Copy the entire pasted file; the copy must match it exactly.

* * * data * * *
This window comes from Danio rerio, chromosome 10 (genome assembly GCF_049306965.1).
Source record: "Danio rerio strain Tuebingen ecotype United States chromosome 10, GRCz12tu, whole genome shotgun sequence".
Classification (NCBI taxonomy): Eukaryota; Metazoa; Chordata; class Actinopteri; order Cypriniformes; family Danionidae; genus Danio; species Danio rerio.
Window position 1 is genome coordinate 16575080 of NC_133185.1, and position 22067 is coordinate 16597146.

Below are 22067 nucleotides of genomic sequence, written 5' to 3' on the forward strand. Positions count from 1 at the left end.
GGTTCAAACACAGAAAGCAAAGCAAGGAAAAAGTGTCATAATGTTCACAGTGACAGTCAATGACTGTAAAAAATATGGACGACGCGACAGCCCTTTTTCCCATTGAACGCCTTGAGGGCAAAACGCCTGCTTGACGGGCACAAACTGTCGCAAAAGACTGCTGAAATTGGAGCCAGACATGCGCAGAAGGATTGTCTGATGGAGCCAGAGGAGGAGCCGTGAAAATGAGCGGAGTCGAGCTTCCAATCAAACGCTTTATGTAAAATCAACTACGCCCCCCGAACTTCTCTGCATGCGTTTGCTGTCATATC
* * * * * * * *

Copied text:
This window comes from Danio rerio, chromosome 10 (genome assembly GCF_049306965.1).
Source record: "Danio rerio strain Tuebingen ecotype United States chromosome 10, GRCz12tu, whole genome shotgun sequence".
Classification (NCBI taxonomy): Eukaryota; Metazoa; Chordata; class Actinopteri; order Cypriniformes; family Danionidae; genus Danio; species Danio rerio.
Window position 1 is genome coordinate 16575080 of NC_133185.1, and position 22067 is coordinate 16597146.

Below are 22067 nucleotides of genomic sequence, written 5' to 3' on the forward strand. Positions count from 1 at the left end.
GGTTCAAACACAGAAAGCAAAGCAAGGAAAAAGTGTCATAATGTTCACAGTGACAGTCAATGACTGTAAAAAATATGGACGACGCGACAGCCCTTTTTCCCATTGAACGCCTTGAGGGCAAAACGCCTGCTTGACGGGCACAAACTGTCGCAAAAGACTGCTGAAATTGGAGCCAGACATGCGCAGAAGGATTGTCTGATGGAGCCAGAGGAGGAGCCGTGAAAATGAGCGGAGTCGAGCTTCCAATCAAACGCTTTATGTAAAATCAACTACGCCCCCCGAACTTCTCTGCATGCGTTTGCTGTCATATC